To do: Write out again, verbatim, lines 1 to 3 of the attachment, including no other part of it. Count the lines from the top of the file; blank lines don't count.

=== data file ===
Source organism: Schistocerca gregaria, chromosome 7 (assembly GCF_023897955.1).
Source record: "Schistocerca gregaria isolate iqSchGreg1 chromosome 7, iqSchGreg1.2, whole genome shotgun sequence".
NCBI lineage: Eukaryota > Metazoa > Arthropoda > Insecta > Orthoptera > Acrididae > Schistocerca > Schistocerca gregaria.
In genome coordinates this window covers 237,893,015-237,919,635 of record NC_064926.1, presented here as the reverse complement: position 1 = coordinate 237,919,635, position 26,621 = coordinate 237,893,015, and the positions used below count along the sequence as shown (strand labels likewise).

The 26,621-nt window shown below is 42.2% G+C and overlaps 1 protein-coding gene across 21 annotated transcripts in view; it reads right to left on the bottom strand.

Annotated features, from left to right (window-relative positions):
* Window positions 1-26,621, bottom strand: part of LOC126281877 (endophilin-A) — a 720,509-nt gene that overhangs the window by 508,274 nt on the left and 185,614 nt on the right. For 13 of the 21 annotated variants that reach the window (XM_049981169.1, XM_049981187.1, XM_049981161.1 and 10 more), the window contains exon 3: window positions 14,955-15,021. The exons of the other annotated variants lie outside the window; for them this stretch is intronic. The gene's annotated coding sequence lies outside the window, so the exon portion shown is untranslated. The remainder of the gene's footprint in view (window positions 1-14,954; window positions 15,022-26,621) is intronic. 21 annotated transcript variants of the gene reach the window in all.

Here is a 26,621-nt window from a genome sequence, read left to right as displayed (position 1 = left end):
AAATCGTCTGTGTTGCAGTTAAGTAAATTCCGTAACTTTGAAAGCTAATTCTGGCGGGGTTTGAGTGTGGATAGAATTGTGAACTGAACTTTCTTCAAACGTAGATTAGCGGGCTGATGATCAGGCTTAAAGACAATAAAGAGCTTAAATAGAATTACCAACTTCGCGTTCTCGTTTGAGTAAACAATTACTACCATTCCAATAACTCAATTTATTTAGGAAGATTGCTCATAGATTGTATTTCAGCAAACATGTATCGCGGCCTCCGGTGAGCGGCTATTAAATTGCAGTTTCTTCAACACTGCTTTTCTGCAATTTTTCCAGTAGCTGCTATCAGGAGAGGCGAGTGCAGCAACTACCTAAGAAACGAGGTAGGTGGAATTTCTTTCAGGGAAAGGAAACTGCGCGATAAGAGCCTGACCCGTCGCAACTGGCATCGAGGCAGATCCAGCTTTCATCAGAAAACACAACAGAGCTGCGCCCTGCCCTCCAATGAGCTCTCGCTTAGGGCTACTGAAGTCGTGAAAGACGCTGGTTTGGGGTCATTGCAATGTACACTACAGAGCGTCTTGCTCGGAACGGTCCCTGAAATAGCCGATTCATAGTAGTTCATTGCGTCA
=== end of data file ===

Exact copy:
Source organism: Schistocerca gregaria, chromosome 7 (assembly GCF_023897955.1).
Source record: "Schistocerca gregaria isolate iqSchGreg1 chromosome 7, iqSchGreg1.2, whole genome shotgun sequence".
NCBI lineage: Eukaryota > Metazoa > Arthropoda > Insecta > Orthoptera > Acrididae > Schistocerca > Schistocerca gregaria.